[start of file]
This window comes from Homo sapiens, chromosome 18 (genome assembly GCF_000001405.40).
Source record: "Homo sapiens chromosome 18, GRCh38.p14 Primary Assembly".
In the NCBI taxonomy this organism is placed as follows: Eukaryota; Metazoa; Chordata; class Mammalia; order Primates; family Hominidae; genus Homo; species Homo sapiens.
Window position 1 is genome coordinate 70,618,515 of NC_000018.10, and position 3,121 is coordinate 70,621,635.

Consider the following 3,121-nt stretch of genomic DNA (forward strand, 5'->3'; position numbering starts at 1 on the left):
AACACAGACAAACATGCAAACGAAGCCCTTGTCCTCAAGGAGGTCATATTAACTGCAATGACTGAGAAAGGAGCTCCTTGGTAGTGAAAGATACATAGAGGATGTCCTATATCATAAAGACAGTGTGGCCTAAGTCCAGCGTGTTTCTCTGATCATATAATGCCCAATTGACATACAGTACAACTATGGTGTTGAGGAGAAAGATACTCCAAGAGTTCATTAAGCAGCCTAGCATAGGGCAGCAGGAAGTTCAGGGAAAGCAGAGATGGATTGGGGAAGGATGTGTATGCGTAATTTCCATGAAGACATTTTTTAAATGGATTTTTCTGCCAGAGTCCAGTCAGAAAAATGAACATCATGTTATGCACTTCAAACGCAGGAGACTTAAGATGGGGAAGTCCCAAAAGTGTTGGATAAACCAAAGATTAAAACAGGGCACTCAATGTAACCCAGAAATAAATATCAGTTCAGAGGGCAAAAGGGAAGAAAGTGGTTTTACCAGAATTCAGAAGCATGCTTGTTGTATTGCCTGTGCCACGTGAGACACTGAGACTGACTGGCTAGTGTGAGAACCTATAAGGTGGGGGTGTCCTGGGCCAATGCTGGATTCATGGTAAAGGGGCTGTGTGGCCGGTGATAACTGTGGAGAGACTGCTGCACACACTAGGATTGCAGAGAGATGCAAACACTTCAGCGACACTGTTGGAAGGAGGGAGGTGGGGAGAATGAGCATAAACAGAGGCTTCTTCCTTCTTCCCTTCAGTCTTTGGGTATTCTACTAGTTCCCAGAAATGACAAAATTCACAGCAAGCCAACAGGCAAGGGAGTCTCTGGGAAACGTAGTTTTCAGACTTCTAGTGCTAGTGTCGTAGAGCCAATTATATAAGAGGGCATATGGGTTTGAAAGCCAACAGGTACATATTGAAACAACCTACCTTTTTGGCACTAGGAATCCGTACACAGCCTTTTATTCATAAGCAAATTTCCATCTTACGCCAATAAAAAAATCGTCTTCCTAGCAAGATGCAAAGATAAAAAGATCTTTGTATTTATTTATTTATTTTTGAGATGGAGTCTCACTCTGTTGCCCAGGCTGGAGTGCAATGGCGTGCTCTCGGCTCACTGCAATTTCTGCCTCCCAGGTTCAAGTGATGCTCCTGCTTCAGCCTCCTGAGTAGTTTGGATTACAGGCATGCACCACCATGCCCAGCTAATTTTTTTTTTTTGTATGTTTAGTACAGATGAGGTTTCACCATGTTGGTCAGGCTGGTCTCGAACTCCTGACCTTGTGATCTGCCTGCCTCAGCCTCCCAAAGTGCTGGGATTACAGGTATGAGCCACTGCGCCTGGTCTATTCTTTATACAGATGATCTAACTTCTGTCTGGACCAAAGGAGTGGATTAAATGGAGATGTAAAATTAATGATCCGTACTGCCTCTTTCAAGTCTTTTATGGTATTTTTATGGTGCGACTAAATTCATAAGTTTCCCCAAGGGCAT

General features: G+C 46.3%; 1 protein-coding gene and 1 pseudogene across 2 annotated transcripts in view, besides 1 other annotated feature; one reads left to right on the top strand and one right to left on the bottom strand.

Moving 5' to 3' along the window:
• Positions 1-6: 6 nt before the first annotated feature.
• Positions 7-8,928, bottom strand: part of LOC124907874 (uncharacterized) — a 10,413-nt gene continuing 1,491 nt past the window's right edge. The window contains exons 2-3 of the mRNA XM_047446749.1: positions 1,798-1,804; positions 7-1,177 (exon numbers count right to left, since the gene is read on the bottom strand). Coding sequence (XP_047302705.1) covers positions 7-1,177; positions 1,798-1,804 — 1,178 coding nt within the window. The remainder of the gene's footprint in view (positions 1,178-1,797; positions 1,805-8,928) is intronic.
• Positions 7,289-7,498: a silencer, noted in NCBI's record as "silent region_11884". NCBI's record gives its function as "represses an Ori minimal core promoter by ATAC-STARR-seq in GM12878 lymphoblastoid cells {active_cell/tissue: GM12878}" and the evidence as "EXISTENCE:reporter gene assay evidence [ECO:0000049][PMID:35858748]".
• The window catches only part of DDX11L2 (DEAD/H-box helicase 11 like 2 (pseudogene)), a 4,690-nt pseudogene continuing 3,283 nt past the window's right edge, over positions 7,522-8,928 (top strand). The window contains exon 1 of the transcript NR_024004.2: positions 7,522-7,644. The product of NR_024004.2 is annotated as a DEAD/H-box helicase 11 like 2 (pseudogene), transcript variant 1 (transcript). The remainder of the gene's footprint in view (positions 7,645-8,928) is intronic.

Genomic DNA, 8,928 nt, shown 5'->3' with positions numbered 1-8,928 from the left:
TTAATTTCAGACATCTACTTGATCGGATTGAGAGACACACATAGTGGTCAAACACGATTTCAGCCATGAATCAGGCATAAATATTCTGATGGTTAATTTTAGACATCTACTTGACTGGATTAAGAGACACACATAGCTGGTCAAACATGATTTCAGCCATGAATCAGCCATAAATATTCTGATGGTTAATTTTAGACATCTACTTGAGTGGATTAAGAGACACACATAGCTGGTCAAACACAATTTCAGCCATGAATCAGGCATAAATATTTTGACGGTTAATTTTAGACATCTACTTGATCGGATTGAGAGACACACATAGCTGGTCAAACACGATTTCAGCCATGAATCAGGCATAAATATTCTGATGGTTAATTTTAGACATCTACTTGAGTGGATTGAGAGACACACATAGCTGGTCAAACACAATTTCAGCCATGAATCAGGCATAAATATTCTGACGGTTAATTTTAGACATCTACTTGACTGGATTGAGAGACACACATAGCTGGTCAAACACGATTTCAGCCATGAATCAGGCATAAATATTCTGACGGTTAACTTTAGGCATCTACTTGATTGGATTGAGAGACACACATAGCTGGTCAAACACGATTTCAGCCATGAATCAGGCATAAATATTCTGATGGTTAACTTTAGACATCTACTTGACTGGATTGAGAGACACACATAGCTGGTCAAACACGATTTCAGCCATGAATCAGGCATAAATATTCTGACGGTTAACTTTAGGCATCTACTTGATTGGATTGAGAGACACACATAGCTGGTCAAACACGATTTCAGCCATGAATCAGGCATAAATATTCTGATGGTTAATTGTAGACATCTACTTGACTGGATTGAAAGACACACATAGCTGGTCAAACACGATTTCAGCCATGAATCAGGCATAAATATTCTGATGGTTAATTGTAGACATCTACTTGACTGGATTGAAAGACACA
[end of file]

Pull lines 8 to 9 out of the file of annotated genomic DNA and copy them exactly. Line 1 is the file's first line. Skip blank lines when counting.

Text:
Moving 5' to 3' along the window:
• Positions 1-6: 6 nt before the first annotated feature.